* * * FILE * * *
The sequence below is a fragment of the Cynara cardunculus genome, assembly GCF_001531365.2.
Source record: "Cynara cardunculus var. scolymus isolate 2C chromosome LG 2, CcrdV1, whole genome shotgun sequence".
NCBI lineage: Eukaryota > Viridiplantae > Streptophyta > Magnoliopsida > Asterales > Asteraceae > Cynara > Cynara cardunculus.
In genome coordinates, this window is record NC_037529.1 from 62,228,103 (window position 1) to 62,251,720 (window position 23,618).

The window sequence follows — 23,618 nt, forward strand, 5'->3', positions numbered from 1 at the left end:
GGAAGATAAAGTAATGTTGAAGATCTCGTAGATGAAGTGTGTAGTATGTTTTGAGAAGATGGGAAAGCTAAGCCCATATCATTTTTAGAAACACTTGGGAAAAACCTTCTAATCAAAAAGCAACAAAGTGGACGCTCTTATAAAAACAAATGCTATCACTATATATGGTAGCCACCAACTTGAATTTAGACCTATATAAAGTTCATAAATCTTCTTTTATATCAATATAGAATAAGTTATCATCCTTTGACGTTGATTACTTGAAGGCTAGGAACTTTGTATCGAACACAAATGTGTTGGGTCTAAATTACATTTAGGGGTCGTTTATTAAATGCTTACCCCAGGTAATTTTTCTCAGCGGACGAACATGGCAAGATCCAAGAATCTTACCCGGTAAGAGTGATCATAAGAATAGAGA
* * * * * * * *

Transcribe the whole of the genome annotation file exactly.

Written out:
The sequence below is a fragment of the Cynara cardunculus genome, assembly GCF_001531365.2.
Source record: "Cynara cardunculus var. scolymus isolate 2C chromosome LG 2, CcrdV1, whole genome shotgun sequence".
NCBI lineage: Eukaryota > Viridiplantae > Streptophyta > Magnoliopsida > Asterales > Asteraceae > Cynara > Cynara cardunculus.
In genome coordinates, this window is record NC_037529.1 from 62,228,103 (window position 1) to 62,251,720 (window position 23,618).

The window sequence follows — 23,618 nt, forward strand, 5'->3', positions numbered from 1 at the left end:
GGAAGATAAAGTAATGTTGAAGATCTCGTAGATGAAGTGTGTAGTATGTTTTGAGAAGATGGGAAAGCTAAGCCCATATCATTTTTAGAAACACTTGGGAAAAACCTTCTAATCAAAAAGCAACAAAGTGGACGCTCTTATAAAAACAAATGCTATCACTATATATGGTAGCCACCAACTTGAATTTAGACCTATATAAAGTTCATAAATCTTCTTTTATATCAATATAGAATAAGTTATCATCCTTTGACGTTGATTACTTGAAGGCTAGGAACTTTGTATCGAACACAAATGTGTTGGGTCTAAATTACATTTAGGGGTCGTTTATTAAATGCTTACCCCAGGTAATTTTTCTCAGCGGACGAACATGGCAAGATCCAAGAATCTTACCCGGTAAGAGTGATCATAAGAATAGAGA